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# Suspicious Samples- Statistics Project - Coursework Example

Summary
In this selection, all cycles selected ended up being those that had resulted in no pregnancy. Just how possible is that? We take some little insights from the theory of…

## Extract of sample"Suspicious Samples- Statistics Project"

Download file to see previous pages To determine whether this particular outcome is possible, we need to establish the probability distribution that the outcomes we obtained follow, and rework a theoretical model that follows a similar trend.
Essentially, determination of whether an ART cycle will result in a pregnancy or not presents us with two possible outcomes: yes or no. In addition, whenever an individual is picked from among other potential members of the sample, this individual is unlikely to be picked on a subsequent trial. This is much like the case of tossing a fair coin several times, but with the exception that individuals leave the non-sampled population once included in the trial. Such trials follow the Poisson distribution (Letkowski, 2). Since each trial is not influenced by the previous trial in any way, including by way of outcome obtained, this distribution is discrete.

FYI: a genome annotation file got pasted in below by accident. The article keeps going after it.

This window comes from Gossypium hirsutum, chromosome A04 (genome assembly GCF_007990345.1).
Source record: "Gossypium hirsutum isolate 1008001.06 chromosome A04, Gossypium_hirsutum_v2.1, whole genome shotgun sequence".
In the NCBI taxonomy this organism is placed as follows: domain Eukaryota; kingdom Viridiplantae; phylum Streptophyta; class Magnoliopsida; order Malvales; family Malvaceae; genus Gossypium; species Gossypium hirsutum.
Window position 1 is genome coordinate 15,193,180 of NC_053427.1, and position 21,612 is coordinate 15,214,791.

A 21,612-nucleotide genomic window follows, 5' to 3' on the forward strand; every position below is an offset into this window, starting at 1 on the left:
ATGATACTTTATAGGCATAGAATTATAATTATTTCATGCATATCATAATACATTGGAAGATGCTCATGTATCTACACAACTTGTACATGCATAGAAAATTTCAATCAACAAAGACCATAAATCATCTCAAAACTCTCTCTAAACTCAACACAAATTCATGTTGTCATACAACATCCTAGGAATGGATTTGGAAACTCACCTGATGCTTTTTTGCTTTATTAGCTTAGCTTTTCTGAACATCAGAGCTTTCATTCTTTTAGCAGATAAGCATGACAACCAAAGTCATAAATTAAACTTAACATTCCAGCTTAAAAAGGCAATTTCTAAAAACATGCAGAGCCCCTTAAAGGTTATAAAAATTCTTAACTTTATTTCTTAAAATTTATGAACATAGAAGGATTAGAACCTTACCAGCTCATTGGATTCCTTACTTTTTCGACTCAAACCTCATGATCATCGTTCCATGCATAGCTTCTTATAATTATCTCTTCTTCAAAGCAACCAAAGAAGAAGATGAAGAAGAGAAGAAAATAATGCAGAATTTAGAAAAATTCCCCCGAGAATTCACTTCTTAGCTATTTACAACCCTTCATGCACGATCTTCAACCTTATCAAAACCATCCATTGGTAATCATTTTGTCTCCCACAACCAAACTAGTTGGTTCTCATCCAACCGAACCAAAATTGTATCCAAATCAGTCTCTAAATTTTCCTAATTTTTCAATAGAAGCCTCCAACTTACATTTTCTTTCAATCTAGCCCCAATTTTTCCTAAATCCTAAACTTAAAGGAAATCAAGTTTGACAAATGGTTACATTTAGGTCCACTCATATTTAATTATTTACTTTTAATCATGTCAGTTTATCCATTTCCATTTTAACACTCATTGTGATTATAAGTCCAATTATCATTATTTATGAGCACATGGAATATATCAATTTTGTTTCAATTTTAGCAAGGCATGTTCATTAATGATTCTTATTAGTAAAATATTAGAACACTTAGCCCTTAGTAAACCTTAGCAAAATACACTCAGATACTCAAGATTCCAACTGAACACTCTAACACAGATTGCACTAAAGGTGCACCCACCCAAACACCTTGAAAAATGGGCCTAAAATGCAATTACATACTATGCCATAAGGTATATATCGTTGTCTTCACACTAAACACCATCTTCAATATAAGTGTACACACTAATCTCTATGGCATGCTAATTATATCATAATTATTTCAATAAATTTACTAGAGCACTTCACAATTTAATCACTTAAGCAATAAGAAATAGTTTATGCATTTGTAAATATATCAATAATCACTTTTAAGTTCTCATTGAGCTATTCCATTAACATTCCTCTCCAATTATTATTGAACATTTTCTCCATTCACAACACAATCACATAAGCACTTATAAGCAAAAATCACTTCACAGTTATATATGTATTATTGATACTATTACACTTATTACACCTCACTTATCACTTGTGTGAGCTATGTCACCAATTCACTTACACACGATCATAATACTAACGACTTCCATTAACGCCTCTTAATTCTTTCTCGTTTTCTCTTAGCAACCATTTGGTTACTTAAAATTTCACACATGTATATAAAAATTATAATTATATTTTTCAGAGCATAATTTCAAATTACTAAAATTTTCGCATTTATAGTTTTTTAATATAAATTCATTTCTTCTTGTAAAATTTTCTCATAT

We now reflect upon the available information o establish how possible it is to come up with ten subsequent trials whose outcomes are absolutely similar despite there being competing possibilities of outcomes. The Poisson distribution follows the formula:
In the above equation, the expected value of x is λ. Using this formula, we can work out the probability of obtaining a specific outcome. In this case, this corresponds to the outcomes that all did not involve a pregnancy. We observe the following:
1) From the provided statistics, the average rate of occurrence of an ART cycle without a pregnancy corresponds to the percentage of such a happening. This is given as 66.5 = 0.665. This figure is supposedly uniform across members of productive females’ age generations. This corresponds to our λ.
This result indicates an extremely rare probability, but one that is clearly achievable. For comparison purposes, we may want to evaluate how this probability compares with that of getting pregnant from an ART.
We notice that there is a decline in the total probability of selecting in ...Download file to see next pagesRead More
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